Every failure is a step to success; every detection of what is false directs us toward what is true; every trial exhausts some tempting form of error. Not only so, but scarcely any attempt is entirely a failure; scarcely any theory, the result of steady thought, is altogether false; no tempting form of error is without some latent charm derived from truth.
Albeit failure in any cause produces a correspondent misery in the soul, yet it is, in a sense, the highway to success, inasmuch as every discovery of what is false leads us to seek earnestly after what is true, and every fresh experience points out some form of error which we shall afterward carefully eschew.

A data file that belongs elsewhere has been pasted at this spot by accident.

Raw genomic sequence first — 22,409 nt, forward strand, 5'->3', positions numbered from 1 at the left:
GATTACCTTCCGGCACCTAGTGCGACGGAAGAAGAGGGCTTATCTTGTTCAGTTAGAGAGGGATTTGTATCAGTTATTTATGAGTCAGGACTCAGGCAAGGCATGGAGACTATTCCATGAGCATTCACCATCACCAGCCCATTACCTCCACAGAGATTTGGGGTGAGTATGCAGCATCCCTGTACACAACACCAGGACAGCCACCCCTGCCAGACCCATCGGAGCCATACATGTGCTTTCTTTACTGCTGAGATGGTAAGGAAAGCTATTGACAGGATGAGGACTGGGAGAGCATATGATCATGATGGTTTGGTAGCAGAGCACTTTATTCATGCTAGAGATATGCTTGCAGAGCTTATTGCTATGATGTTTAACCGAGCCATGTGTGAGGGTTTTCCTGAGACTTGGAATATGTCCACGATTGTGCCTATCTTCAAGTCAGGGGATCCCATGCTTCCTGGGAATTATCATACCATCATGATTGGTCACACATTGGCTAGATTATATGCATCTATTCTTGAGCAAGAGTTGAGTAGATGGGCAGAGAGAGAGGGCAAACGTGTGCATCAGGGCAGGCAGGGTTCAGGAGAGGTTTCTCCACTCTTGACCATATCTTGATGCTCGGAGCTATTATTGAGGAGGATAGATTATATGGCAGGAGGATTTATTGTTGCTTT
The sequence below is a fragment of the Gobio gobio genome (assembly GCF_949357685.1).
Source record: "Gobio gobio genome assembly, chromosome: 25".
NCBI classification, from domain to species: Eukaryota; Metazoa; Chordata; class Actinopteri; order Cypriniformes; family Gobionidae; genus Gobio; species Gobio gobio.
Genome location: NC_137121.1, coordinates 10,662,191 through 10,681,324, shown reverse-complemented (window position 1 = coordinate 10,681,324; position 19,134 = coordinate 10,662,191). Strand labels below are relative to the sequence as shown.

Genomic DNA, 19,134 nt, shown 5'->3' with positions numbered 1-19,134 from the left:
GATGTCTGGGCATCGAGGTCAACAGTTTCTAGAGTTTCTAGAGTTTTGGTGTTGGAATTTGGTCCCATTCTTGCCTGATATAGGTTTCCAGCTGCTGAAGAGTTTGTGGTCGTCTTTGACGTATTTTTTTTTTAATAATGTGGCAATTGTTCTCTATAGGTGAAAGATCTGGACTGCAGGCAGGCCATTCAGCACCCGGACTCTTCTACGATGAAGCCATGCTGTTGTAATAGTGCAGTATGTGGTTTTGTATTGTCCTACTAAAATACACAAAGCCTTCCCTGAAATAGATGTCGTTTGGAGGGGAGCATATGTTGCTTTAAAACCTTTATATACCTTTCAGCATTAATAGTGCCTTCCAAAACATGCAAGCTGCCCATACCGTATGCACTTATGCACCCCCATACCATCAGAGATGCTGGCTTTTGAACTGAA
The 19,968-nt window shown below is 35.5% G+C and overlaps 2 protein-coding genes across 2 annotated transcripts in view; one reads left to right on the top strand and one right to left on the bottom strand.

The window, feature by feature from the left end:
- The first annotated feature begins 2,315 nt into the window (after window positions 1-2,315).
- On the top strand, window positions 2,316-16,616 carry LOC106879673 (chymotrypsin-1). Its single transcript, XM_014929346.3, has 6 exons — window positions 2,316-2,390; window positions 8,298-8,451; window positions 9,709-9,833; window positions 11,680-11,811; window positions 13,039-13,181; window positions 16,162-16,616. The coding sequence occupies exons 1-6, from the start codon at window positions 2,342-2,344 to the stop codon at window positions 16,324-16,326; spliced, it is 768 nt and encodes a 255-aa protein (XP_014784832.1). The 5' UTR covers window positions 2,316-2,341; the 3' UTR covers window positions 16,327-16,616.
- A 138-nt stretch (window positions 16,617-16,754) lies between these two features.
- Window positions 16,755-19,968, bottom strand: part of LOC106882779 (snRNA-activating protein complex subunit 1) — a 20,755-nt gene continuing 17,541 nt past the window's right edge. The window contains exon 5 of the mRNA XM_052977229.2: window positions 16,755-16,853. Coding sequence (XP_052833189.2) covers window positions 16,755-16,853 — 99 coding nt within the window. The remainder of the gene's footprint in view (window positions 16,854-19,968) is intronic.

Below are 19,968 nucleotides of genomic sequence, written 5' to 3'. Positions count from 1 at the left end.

What keeps persons down in the world, besides lack of capacity, is not a philosophical contempt of riches or honors, but thoughtlessness and improvidence, a love of sluggish torpor, and of present gratification. It is not from preferring virtue to wealththe goods of the mind to those of fortunethat they take no thought for the morrow; but from want of forethought and stern self-command. The restless, ambitious man too often directs these qualities to an unworthy object; the contented man is generally deficient in the qualities themselves. The one is a stream that flows too often in a wrong channel, and needs to have its course altered, the other is a stagnant pool.